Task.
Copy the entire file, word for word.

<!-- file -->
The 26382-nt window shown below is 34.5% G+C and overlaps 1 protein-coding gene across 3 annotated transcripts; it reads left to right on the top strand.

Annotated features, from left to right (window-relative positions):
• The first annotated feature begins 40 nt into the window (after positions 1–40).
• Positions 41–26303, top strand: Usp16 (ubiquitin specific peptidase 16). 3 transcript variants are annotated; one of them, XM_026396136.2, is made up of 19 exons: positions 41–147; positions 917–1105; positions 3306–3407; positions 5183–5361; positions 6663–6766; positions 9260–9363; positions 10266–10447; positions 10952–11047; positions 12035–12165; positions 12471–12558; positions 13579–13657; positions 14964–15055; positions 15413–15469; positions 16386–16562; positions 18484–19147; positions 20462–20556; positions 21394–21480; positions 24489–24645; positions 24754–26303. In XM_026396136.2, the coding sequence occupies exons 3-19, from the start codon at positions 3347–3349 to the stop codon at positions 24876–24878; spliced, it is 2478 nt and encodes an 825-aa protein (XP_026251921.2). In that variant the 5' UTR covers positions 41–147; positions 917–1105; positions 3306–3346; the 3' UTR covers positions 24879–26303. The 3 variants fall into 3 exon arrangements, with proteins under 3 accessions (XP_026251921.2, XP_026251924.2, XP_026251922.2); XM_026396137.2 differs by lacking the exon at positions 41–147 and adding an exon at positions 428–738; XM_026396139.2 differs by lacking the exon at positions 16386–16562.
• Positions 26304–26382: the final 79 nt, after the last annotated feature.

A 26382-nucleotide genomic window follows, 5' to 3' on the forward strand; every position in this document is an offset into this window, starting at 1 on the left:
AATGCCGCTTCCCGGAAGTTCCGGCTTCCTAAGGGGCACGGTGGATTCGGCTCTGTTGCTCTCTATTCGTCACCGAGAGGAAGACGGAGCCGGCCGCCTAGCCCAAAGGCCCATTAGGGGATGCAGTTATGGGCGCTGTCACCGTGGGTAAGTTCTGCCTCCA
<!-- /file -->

The 26382-nt window shown below is 34.5% G+C and overlaps 1 protein-coding gene across 3 annotated transcripts; it reads left to right on the top strand.

Annotated features, from left to right (window-relative positions):
• The first annotated feature begins 40 nt into the window (after positions 1–40).
• Positions 41–26303, top strand: Usp16 (ubiquitin specific peptidase 16). 3 transcript variants are annotated; one of them, XM_026396136.2, is made up of 19 exons: positions 41–147; positions 917–1105; positions 3306–3407; positions 5183–5361; positions 6663–6766; positions 9260–9363; positions 10266–10447; positions 10952–11047; positions 12035–12165; positions 12471–12558; positions 13579–13657; positions 14964–15055; positions 15413–15469; positions 16386–16562; positions 18484–19147; positions 20462–20556; positions 21394–21480; positions 24489–24645; positions 24754–26303. In XM_026396136.2, the coding sequence occupies exons 3-19, from the start codon at positions 3347–3349 to the stop codon at positions 24876–24878; spliced, it is 2478 nt and encodes an 825-aa protein (XP_026251921.2). In that variant the 5' UTR covers positions 41–147; positions 917–1105; positions 3306–3346; the 3' UTR covers positions 24879–26303. The 3 variants fall into 3 exon arrangements, with proteins under 3 accessions (XP_026251921.2, XP_026251924.2, XP_026251922.2); XM_026396137.2 differs by lacking the exon at positions 41–147 and adding an exon at positions 428–738; XM_026396139.2 differs by lacking the exon at positions 16386–16562.
• Positions 26304–26382: the final 79 nt, after the last annotated feature.

A 26382-nucleotide genomic window follows, 5' to 3' on the forward strand; every position in this document is an offset into this window, starting at 1 on the left:
AATGCCGCTTCCCGGAAGTTCCGGCTTCCTAAGGGGCACGGTGGATTCGGCTCTGTTGCTCTCTATTCGTCACCGAGAGGAAGACGGAGCCGGCCGCCTAGCCCAAAGGCCCATTAGGGGATGCAGTTATGGGCGCTGTCACCGTGGGTAAGTTCTGCCTCCA